Scooter's account went against others. Therefore, he lied, therefore, 3 years prison.

He perjured himself! That's a felony! Last I checked, a felony is a serious crime. Especially something involving government matters.

Let alone the suspicion of a cover-up, it is a fair sentence.

anitram 07-03-2007 03:28 PM

Quote:

Originally posted by Bluer White
No, of course not. Please.
So then what is the purpose of discussing Armitage here? What is the purpose of discussing Clinton?

And as for the excessive sentencing - talk about a Republican talking point. It is within the guidelines for the offences for which he was convicted. By the way, they mandate a prison sentence. If Bush felt it was excessive, he was free to have Libby sit in jail for 15 months and then pardon him when he left office. Or 10 months and pardon him. But he did no such thing, he completely commuted the sentence.

For those who feel it's excessive, on what grounds, legally do you feel that way. And second, do you believe he should have served no time when the sentencing guidelines for perjury and obstruction of justice call for a prison term?

unico 07-03-2007 03:28 PM

Quote:

Originally posted by Bluer White


The scandal is Cheney ordering a leak of a non-covert agent's name, you mean?

Non-covert? Her covert status was confirmed!

MadelynIris 07-03-2007 03:40 PM

Not having the stats of "average sentences for perjury" in front of me, I'm mostly going on what I've heard and read from the media, and their feelings on the sentence.

Even the most liberal columnists have felt this way too:

https://www.washingtonpost.com/wp-dyn...061801366.html

Quote:

I don't expect George Bush to appreciate this. He is the privileged son of a privileged son, and he fears nothing except, probably, doubt. But the rest of us ought to consider what Fitzgerald has wrought and whether we are better off for his efforts. I have come to hate the war and I cannot approve of lying under oath -- not by Scooter, not by Bill Clinton, not by anybody. But the underlying crime is absent, the sentence is excessive and the investigation should not have been conducted in the first place. This is a mess. Should Libby be pardoned? Maybe. Should his sentence be commuted? Definitely.

financeguy 07-03-2007 03:44 PM

Quote:

Originally posted by anitram
And as for the excessive sentencing - talk about a Republican talking point. It is within the guidelines for the offences for which he was convicted. By the way, they mandate a prison sentence. If Bush felt it was excessive, he was free to have Libby sit in jail for 15 months and then pardon him when he left office. Or 10 months and pardon him. But he did no such thing, he completely commuted the sentence.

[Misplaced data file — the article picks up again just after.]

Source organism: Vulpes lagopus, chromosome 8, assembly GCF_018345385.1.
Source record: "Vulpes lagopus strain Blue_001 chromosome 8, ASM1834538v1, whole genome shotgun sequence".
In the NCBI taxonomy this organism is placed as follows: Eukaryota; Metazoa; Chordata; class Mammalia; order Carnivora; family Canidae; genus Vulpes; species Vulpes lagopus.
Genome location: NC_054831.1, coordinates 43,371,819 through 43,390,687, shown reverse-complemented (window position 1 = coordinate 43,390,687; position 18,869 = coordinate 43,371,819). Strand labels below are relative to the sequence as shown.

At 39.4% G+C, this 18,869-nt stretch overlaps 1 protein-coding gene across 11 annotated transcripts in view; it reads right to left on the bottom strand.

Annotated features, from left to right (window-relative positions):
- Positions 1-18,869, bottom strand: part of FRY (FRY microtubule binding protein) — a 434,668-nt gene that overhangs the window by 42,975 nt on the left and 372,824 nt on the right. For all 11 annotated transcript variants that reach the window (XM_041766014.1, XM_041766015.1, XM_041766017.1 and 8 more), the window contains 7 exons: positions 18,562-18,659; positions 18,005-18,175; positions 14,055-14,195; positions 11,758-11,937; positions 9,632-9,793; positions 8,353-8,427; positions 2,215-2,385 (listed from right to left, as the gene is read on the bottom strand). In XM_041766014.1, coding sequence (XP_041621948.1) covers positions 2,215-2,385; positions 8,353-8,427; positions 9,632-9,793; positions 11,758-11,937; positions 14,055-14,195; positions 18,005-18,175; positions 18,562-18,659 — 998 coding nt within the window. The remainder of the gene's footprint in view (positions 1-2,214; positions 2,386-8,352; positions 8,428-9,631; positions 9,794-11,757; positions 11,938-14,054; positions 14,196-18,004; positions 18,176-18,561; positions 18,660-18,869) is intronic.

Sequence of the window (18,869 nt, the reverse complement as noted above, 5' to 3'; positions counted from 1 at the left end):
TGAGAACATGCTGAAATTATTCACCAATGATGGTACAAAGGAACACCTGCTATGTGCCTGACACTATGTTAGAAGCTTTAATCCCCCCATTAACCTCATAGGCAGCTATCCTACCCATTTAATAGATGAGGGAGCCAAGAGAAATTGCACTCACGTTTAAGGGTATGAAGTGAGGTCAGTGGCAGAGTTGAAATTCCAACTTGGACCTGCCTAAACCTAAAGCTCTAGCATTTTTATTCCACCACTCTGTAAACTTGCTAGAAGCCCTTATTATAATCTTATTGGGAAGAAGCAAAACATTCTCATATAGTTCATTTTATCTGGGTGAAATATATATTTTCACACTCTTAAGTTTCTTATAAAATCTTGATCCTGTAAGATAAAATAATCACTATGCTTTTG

What exactly are the guidelines, i.e. minimum and maximum?

phillyfan26 07-03-2007 03:47 PM

Quote:

Originally posted by MadelynIris
Not having the stats of "average sentences for perjury" in front of me, I'm mostly going on what I've heard and read from the media, and their feelings on the sentence.

Even the most liberal columnists have felt this way too:

https://www.washingtonpost.com/wp-dyn...061801366.html


Columnists don't write the law. The law calls for prison terms, as Anitram said.

When I ask why you think it is excessive, I'm not asking you to find people who think it is excessive. I don't see how it is.

BVS 07-03-2007 03:49 PM

Quote:

Originally posted by MadelynIris


Even the most liberal columnists have felt this way too:

Why do columnist count more than juries?

MadelynIris 07-03-2007 03:55 PM

Like I said, I don't have stats, but a variety of folks, like Dershowitz, Law professor at Harvard saying:
Quote:

DERSHOWITZ: Well, considering all of the circumstances of the case, first offender, good record, generally, you wouldn't get a sentence of that length, especially since judges now have enormous discretion -- we'll find out in the next days or weeks how much discretion -- but they generally have discretion to tailor the sentence to the particular defendant. And...
https://newsbusters.org/node/13370

MadelynIris 07-03-2007 04:01 PM

Quote:

Why do columnist count more than juries?
BVS, did the jury impose the sentence?

BVS 07-03-2007 04:03 PM

:lol: newsbusters...